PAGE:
In this section, we will run a modified code for subclassing of keras-tuner.


Here we take the functional way to build the Hypermodel. This serves as an extremely easy way to build models.

In this example, one can see that the usage of conditional hyperparameters is implemented. We have a for loop creating a tunable number of conv_layers, which themselves involve a tunable filters and kernel_size parameter.

def build_model(hp):
    Builds a convolutional model.
      hp: Hyperparamet object, This is the object that helps
        us sample hyperparameter for a particular trial.
      model: Keras model, Returns a keras model.
    inputs = tf.keras.Input(shape=(28, 28, 1))
    x = inputs
    # In this example we also get to look at
    # conditional heyperparameter settings.
    # Here the `kernel_size` is conditioned
    # with the for loop counter. 
    for i in range(hp.Int('conv_layers', 1, 3)):
      x = tf.keras.layers.Conv2D(
          filters=hp.Int('filters_' + str(i), 4, 32, step=4, default=8),
          kernel_size=hp.Int('kernel_size_' + str(i), 3, 5),
      # choosing between max pool and avg pool
      if hp.Choice('pooling' + str(i), ['max', 'avg']) == 'max':
        x = tf.keras.layers.MaxPooling2D()(x)
        x = tf.keras.layers.AveragePooling2D()(x)
      x = tf.keras.layers.BatchNormalization()(x)
      x = tf.keras.layers.ReLU()(x)

    if hp.Choice('global_pooling', ['max', 'avg']) == 'max':
      x = tf.keras.layers.GlobalMaxPooling2D()(x)
      x = tf.keras.layers.GlobalAveragePooling2D()(x)
    outputs = tf.keras.layers.Dense(10, activation='softmax')(x)
    model = tf.keras.Model(inputs, outputs)
    return model


Integrating the tuner to log the config and loss with wandb was a piece of cake. The API provides the user to override the run_trial method of the kt.Tuner class. In the run_trial method, one can harness the HyperParameters object. This is used to query the present hyperparameters as config of a wandb run. Not only does this mean that now we can log the metrics of the models, but we can also compare the hyperparameters with the help of great widgets that wandb provides in their dashboard.

class MyTuner(kt.Tuner):
  Custom Tuner subclassed from `kt.Tuner`
  def run_trial(self, trial, train_ds):
    The overridden `run_trial` function

      trial: The trial object that holds information for the
        current trial.
      train_ds: The training data.
    hp = trial.hyperparameters
    # Batching the data
    train_ds = train_ds.batch(
        hp.Int('batch_size', 32, 128, step=32, default=64))
    # The models that are created
    model =
    # Learning rate for the optimizer
    lr = hp.Float('learning_rate', 1e-4, 1e-2, sampling='log', default=1e-3)

    if hp.Choice('optimizer', ['adam', 'sgd']) == 'adam':
      optimizer = tf.keras.optimizers.Adam(lr)
      optimizer = tf.keras.optimizers.SGD(lr)

    epoch_loss_metric = tf.keras.metrics.Mean()

    # build the train_step
    def run_train_step(data):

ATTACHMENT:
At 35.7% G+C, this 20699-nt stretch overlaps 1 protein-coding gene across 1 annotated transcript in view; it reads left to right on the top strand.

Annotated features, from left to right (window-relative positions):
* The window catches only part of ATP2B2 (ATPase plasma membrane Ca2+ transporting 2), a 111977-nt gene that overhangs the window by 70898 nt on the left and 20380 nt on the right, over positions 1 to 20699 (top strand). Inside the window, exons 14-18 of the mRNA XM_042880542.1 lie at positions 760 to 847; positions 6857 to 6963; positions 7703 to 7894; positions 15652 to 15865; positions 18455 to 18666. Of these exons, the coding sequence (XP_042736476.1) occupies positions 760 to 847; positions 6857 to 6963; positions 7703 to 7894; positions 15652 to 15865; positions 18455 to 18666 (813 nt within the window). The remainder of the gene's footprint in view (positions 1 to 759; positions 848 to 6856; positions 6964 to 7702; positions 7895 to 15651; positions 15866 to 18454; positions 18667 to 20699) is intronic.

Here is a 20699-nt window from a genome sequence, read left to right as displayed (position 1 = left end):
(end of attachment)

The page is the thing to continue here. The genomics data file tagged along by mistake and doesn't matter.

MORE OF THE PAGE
The run step

        data: the data that needs to be fit
        loss: Returns the loss for the present batch
      images = tf.dtypes.cast(data['image'], 'float32') / 255.
      labels = data['label']
      with tf.GradientTape() as tape:
        logits = model(images)
        loss = tf.keras.losses.sparse_categorical_crossentropy(
            labels, logits)
      gradients = tape.gradient(loss, model.trainable_variables)
      optimizer.apply_gradients(zip(gradients, model.trainable_variables))
      return loss
    # Here we pass the configuration so that
    # the runs are tagged with the hyperparams
    # This also directly means that we can
    # use the different comparison UI widgets in the 
    # wandb dashboard off the shelf.
    run = wandb.init(entity='ariG23498', project='keras-tuner', config=hp.values)
    for epoch in range(10):
      self.on_epoch_begin(trial, model, epoch, logs={})
      for batch, data in enumerate(train_ds):
        self.on_batch_begin(trial, model, batch, logs={})
        batch_loss = run_train_step(data)
        self.on_batch_end(trial, model, batch, logs={'loss': batch_loss})   
        if batch % 100 == 0:
          loss = epoch_loss_metric.result().numpy()
          # Log the batch loss for WANDB
      # Epoch loss logic
      epoch_loss = epoch_loss_metric.result().numpy()
      # Log the epoch loss for WANDB
      run.log({'epoch_loss':epoch_loss, 'epoch':epoch})
      # `on_epoch_end` has to be called so that 
      # we can send the logs to the `oracle` which handles the
      # tuning.
      self.on_epoch_end(trial, model, epoch, logs={'loss': epoch_loss})
    # Finish the wandb run

Section 6


I would advise my readers to quickly spin up a notebook and try a great tool for themselves. For future references, one can go and read the great docs for keras-tuner.

The topic of hyperparameter tuning is so vastly researched that people have also tried incorporating genetic algorithm and used the concept of evolving the models similar to us creatures. A shameless plug here would be to link the interested reader to one of my articles that deconstructs the concept of hyperparameter tuning with Genetic Algorithm.

Connect with me over Twitter @ariG23498